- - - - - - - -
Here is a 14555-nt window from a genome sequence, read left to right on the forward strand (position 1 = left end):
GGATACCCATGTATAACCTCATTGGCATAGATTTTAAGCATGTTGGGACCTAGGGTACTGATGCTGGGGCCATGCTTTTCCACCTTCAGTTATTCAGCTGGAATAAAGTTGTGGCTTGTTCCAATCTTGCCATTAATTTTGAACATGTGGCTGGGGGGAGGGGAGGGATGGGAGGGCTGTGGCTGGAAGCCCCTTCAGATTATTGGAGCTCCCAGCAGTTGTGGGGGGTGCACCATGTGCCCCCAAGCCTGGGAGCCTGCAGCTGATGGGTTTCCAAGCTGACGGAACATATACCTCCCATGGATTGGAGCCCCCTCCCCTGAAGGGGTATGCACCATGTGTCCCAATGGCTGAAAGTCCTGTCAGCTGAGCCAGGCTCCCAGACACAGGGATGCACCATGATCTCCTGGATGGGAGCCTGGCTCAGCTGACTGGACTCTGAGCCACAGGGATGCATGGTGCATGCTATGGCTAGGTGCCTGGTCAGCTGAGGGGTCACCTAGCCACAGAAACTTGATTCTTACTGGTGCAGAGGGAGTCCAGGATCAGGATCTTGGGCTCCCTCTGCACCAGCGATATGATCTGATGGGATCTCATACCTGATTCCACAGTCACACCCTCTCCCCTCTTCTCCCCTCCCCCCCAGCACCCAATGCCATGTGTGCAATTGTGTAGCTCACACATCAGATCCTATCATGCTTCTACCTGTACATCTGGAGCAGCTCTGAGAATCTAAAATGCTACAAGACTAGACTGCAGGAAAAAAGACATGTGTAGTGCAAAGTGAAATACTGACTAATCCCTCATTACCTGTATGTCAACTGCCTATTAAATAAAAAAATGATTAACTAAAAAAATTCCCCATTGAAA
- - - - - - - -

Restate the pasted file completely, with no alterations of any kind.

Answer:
Here is a 14555-nt window from a genome sequence, read left to right on the forward strand (position 1 = left end):
GGATACCCATGTATAACCTCATTGGCATAGATTTTAAGCATGTTGGGACCTAGGGTACTGATGCTGGGGCCATGCTTTTCCACCTTCAGTTATTCAGCTGGAATAAAGTTGTGGCTTGTTCCAATCTTGCCATTAATTTTGAACATGTGGCTGGGGGGAGGGGAGGGATGGGAGGGCTGTGGCTGGAAGCCCCTTCAGATTATTGGAGCTCCCAGCAGTTGTGGGGGGTGCACCATGTGCCCCCAAGCCTGGGAGCCTGCAGCTGATGGGTTTCCAAGCTGACGGAACATATACCTCCCATGGATTGGAGCCCCCTCCCCTGAAGGGGTATGCACCATGTGTCCCAATGGCTGAAAGTCCTGTCAGCTGAGCCAGGCTCCCAGACACAGGGATGCACCATGATCTCCTGGATGGGAGCCTGGCTCAGCTGACTGGACTCTGAGCCACAGGGATGCATGGTGCATGCTATGGCTAGGTGCCTGGTCAGCTGAGGGGTCACCTAGCCACAGAAACTTGATTCTTACTGGTGCAGAGGGAGTCCAGGATCAGGATCTTGGGCTCCCTCTGCACCAGCGATATGATCTGATGGGATCTCATACCTGATTCCACAGTCACACCCTCTCCCCTCTTCTCCCCTCCCCCCCAGCACCCAATGCCATGTGTGCAATTGTGTAGCTCACACATCAGATCCTATCATGCTTCTACCTGTACATCTGGAGCAGCTCTGAGAATCTAAAATGCTACAAGACTAGACTGCAGGAAAAAAGACATGTGTAGTGCAAAGTGAAATACTGACTAATCCCTCATTACCTGTATGTCAACTGCCTATTAAATAAAAAAATGATTAACTAAAAAAATTCCCCATTGAAA